"Geneseo" accelerators are PCI-E cards
Intel claims revolutionary jump forward but takes a smaller evolutionary step first

This week during Intel's spring IDF conference in Beijing, the chip giant revealed several initiatives that it claims will give it a prominent position entering 2008. One of the most stand-out projects in the works is dubbed Geneseo, aimed at competing squarely with AMD's Torrenza technology.

Both AMD and Intel express interest in opening up their respective processor platforms to allow third-party hardware developers to produce "accelerators" that can be integrated into a system, providing specialized processing for specific tasks. Late last year, Intel responded to Torrenza during its fall IDF conference by claiming that it too will open up its server platform. Today, however, we find that while Geneseo is headed in a similar direction as AMD, there are significant differences between the two platforms.

One of the biggest announcements that AMD made about Torrenza is that it will allow companies to create accelerators that install directly into an Opteron socket -- AMD has already indicated it will be using this approach in its Fusion project. Utilizing this method, accelerators can take full advantage of the system bus as well as high-speed, low latency paths to system memory and other devices. Using Torrenza, companies can also develop accelerators that plug directly into a PCI-Express slot -- Intel's Geneseo platform only offers the later.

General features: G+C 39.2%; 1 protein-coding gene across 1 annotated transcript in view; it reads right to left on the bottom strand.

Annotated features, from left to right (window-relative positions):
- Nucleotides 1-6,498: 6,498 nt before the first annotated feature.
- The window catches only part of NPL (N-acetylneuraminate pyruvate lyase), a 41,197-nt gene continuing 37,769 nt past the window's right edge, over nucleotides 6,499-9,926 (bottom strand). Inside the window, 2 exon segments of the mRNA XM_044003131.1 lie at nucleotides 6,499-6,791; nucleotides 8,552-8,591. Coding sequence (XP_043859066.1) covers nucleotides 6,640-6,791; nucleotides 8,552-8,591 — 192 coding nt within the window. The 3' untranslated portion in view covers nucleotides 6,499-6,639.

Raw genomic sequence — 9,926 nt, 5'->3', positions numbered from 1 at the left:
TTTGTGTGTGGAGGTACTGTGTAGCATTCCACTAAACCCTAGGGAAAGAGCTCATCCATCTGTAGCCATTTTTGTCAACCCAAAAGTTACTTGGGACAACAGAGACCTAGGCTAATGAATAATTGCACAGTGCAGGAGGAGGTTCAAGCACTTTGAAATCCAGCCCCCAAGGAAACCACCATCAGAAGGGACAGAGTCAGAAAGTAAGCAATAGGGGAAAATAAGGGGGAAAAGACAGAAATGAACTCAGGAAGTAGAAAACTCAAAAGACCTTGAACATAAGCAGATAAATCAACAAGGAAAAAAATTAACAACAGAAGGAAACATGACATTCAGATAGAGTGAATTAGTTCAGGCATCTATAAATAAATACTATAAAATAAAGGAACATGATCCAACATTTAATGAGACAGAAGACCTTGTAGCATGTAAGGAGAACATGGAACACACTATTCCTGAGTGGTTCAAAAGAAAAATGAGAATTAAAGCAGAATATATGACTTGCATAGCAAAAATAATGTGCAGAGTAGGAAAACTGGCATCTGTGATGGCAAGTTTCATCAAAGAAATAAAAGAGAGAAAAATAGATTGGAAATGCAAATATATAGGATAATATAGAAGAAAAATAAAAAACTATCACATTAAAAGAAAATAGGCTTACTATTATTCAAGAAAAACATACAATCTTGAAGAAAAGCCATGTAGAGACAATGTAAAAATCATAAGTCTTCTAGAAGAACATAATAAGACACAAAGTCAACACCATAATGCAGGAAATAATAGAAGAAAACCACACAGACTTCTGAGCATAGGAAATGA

According to details that Intel released this week, accelerators will only connect via the PCI-Express bus. Intel claimed that this is the most cost effective way of developing an open platform.

"The majority of accelerators can be efficiently supported by PCIe," Intel revealed in its channel guidance. Currently, this statement may be true as some of the most processor intensive accelerators including graphics and specific math processors rely on PCIe.

AMD, on the other hand, states Torrenza will yield better performance by giving accelerators a direct communications path with the system processor.

Stripped of all the fancy names, Intel's Geneseo is more along the lines of an extension of the PCI-Express architecture and specification. Unlike AMD's Torrenza, Intel guidance states that Geneseo aims to simplify development time and costs -- Intel also made a note that its model is based on a more "well established compatibility model."

According to Intel roadmaps, the company hopes to deliver Geneseo systems by 2009.

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